Fine Art


The Whitney Museum of American Art in New York City weighs in every two years on what matters in the art world by mounting an exhibition that lays claim to showing the best, brightest and hippest. This Whitney Biennial, the 76th in the museum's history, may be different in several respects from its predecessors. There are fewer artists, nothing offsite, and all disciplines intermingled all the time. And this year, as Karen Michel reports, performance is big.

UNIDENTIFIED MAN: Up? Thank you. Going up.

KAREN MICHEL, BYLINE: There's activity on each of the five floors of the Whitney Museum, yet there's an odd stillness here; none of the frenzy that's marked earlier biennials.

UNIDENTIFIED MAN: Going up. Going up.

MICHEL: The mood is set when the doors open on a brown-clad woman sitting on the floor, unmoving, wearing a horse head. This is the performance floor. Though there are performances throughout the museum mixed in with everything else, Adam Weinberg, the Whitney's director, says that's part of what makes this biennial different from all others.

ADAM WEINBERG: We do have to recognize that the Whitney Museum is primarily in its DNA primarily a visual arts institution. And that's where it really starts to upend what people think about the Whitney if they come to us and expect to see paintings and sculpture, photography and prints and drawings. And we're not turning our back on that at all. I mean, it's part of the show and it will be ongoing.


MICHEL: A person-less performance had more than a dozen viewers sitting, hunching, listening to a player piano.


MICHEL: Not some tricked-out instrument, just a brown upright with a slotted scroll.

LUCY RAVEN: The song is originally by an LCD sound system.

MICHEL: Lucy Raven worked with pianist and composer Jason Moran, who made three variations of the song "Dance Yrself Clean."


MICHEL: Raven says it's a commentary on the encroachment of a computer-centric society.

RAVEN: That player piano really operates on this really early form of binary code. So, I wanted to pick a song that could talk about some of those ideas and almost be an elegy, which "Dance Yrself Clean" in a lot of ways is, a song about things of the past.


MICHEL: Photographs of the past, of the Works Progress Administration of the 1930s, inspired 30-year-old Latoya Ruby Frazier. Frazier's black and white images document the decline of her industrial hometown, Braddock, Pennsylvania. One photograph shows an older woman on the sidewalk, a hospital behind her. The woman is Frazier's grandmother. The hospital has since been torn down.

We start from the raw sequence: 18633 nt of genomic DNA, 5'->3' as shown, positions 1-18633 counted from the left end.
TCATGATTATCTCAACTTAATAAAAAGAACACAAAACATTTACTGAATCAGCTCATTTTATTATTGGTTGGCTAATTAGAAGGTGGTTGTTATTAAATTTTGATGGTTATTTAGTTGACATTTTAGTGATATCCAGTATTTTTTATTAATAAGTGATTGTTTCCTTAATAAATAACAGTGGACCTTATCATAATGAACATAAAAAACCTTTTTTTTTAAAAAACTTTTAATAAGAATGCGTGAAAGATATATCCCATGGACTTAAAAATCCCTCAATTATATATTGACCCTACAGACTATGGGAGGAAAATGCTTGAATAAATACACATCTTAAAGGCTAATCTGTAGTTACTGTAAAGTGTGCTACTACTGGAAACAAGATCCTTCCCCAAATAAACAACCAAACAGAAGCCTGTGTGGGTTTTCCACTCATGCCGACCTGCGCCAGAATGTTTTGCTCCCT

LATOYA RUBY FRAZIER: My grandmother died because of the illnesses she contracted from the steel mills and living in that environment. My mother was in and out of that hospital her whole life. In fact, when they decided to close and started tearing it down, at that time she was having a lot of these neurological issues and seizures. And she collapsed right here on 4th Street and Braddock Avenue, and there was no emergency care.


MICHEL: A New York Times preview of the show said: Of course, it wouldn't be a Whitney biennial without at least one outlandish installation. This year it's by Dawn Kasper.

DAWN KASPER: Welcome, to my studio. This is my home and my studio for the time being. I take naps but I can't sleep overnight.

MICHEL: Kasper is here seven hours a day. Her space is like a movie set: there's no fourth wall, so you peer in - a voyeur - or go right in among the boxes, the art supplies, the art books and the TV playing old movies that are Kasper's inspiration.

KASPER: The films of Buster Keaton as you see here, and "Steamboat Bill Jr." that's playing right now is all my work. And I'll move it around and I'll take things down. And, you know, you'll see behind you and around you that some of the work is propped up on books off the floor.

MICHEL: Unlike Kasper's space, this biennial seems remarkably uncluttered. Even though there are performances everywhere, there's plenty of painting and sculpture to see between the moving parts, says museum director Adam Weinberg.

WEINBERG: I don't imagine, but you never could tell, but I don't imagine there will be a time when there will be no visual elements to see within the museum, but you never know.


MICHEL: For NPR News, I'm Karen Michel.

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